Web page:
The Bangor Daily News next week is hosting a public event designed to brainstorm concrete solutions to Maine’s opioid epidemic, as well as ways to accomplish them.

The One Life Project will be held at 5:30 p.m., Wednesday, May 4, at the Cross Insurance Center in Bangor.

Attendees will work together in small groups in the center’s ballroom to answer a set of questions. U.S. Sen. Angus King, U.S. Rep. Bruce Poliquin and Maine Sen. Geoffrey Gratwick of Bangor will both speak and work at the tables with the public.

You can see the questions people will answer in more detail by clicking on each hyperlink:

1. How would you change attitudes toward addiction?

2. How would you get more people into all types of addiction treatment?

3. How would you improve access to methadone and counseling in particular?

4. How can the criminal justice system help stop the cycle of drug addiction and arrest?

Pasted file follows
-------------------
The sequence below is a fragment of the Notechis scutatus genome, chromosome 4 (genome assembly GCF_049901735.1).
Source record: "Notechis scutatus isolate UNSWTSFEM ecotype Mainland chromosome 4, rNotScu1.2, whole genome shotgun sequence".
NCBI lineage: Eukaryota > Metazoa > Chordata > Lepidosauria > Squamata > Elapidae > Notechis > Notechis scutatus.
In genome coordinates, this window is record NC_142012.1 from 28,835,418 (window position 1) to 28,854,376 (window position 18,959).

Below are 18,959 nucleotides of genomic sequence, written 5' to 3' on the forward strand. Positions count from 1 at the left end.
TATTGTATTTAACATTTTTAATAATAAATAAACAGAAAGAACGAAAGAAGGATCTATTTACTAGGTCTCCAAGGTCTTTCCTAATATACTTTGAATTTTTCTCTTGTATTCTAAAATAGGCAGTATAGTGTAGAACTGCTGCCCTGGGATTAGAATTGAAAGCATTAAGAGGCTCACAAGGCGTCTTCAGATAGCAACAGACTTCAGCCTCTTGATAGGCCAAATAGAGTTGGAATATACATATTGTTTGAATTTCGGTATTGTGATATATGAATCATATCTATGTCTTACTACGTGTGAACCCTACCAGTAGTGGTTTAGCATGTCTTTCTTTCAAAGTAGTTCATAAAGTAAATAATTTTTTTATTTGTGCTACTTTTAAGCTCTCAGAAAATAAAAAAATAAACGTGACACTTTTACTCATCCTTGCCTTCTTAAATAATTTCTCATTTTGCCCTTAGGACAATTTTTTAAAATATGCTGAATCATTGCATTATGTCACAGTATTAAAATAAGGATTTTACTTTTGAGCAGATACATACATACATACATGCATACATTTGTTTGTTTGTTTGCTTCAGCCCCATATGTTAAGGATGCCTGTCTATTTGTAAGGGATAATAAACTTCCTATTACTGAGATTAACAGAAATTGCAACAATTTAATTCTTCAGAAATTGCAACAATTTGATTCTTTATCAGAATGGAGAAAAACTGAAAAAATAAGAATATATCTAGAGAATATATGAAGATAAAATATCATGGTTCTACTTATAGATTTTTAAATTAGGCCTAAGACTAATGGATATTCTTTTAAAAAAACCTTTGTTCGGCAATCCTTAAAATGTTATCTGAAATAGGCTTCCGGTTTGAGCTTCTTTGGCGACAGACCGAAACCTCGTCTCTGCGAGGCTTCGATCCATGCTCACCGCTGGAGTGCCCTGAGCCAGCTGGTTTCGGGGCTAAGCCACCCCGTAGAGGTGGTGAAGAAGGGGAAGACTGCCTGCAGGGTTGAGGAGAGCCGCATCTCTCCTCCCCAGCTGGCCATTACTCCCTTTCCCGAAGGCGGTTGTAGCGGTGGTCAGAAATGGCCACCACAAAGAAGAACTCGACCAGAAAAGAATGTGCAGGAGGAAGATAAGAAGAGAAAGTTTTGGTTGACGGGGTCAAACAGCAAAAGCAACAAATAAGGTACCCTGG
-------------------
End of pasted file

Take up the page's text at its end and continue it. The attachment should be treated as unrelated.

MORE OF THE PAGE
5. How can Maine help young people before they develop an addiction?

People have started offering answers through the links above and will be able to do so until the day after the event.

The purpose of the One Life Project is not just to create ideas but to encourage people to act. At the end of the event, the speakers and attendees will be invited to share with one another the concrete things they can each do after they leave.

Afterward, the BDN will compile all the ideas generated and report them back to the public and attendees. The Community Health Leadership Board, a partnership of hospitals, health-care providers and the city of Bangor, will review and potentially pursue some of them.

The name of the event comes from a quote by Garrett Brown, a young man from Augusta who let the BDN chronicle his life for two-and-a-half years before he died of a heroin overdose late last year. A record number of people, 272, died in Maine in 2015 after overdosing on drugs. Brown described his decision to make his struggle public this way:

“If this changes one kid’s life, saves one kid from being in jail, saves his family the pain of seeing him go through it, saves one kid from overdosing and dying, then all that I’ve done hasn’t been in vain.”

The event is free, but registration is required here: There is space for 400 people, and more than 325 have signed up so far.